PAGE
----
Finally, I briefly consider some broader implications of the perspective developed here for an understanding of interpolity law in the early modern world.
Small-scale military actions and the lure of plunder fit within broader patterns of conflict and interpolity relations, and in this sense Roman aggression against neighboring polities was singular in its success over a long period but not unusual in its modalities.
Interpolity raiding, surrender, and extreme violence encompassed and paralleled Roman approaches.
The uneven advance of imperial influence through raiding, tentative jurisdictional acts, and pledged alliances made the empire an interpolity formation.
It remains puzzling that we still have few labels for such interpolity formations, including little scholarly attention to the vernacular jurisprudence of the many small wars that made up the bulk of Spanish-Indian violent encounters.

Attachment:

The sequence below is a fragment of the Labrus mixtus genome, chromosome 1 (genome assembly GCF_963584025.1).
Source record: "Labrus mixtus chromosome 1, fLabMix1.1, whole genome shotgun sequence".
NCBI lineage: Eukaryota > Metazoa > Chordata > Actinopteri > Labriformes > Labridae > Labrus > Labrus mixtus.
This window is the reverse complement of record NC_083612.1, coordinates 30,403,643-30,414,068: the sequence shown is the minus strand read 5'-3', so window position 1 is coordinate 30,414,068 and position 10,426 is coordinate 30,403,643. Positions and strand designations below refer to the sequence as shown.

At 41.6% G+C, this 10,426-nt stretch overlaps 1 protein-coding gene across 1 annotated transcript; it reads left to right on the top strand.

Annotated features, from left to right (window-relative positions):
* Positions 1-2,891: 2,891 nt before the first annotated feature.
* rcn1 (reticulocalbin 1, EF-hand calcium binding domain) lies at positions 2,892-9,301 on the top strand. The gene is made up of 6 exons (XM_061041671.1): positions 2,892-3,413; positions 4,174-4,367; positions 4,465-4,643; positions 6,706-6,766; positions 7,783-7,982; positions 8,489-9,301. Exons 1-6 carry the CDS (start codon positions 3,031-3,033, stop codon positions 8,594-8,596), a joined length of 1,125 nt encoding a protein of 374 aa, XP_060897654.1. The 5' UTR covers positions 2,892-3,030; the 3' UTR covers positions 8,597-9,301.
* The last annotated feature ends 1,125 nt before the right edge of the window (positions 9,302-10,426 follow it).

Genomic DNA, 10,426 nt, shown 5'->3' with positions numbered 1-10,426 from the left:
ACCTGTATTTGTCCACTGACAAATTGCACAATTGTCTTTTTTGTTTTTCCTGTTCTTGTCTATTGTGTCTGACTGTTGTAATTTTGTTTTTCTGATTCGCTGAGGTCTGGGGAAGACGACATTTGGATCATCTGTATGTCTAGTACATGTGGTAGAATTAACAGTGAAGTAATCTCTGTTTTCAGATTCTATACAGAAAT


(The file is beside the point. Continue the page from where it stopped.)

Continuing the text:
Finally, the compatibility of truces with raiding emerges as a key feature of interpolity relations along unstable frontiers of conquest.
This perspective informs a broader objective, the possibility of uncovering interpolity law before the rise of international law.
Should conquest feature in this composite image of interpolity law?
If we take seriously the centrality of truces to the progress of campaigns of conquest, we might elevate peace-making over invasion as a critical component of interpolity relations and, paradoxically, of the early modern law of war.
(8.) The search for influence of Asian interpolity norms and practice, including laws of war, on European writings about the law of nations makes up one strand-largely repudiated by subsequent writers--of the work of C.H.
(25.) On the sale and purchase of protection more generally, see L auren Benton & Adam Clulow, Empires and Protection: Making Interpolity Law in the Early Modern World, 12 J.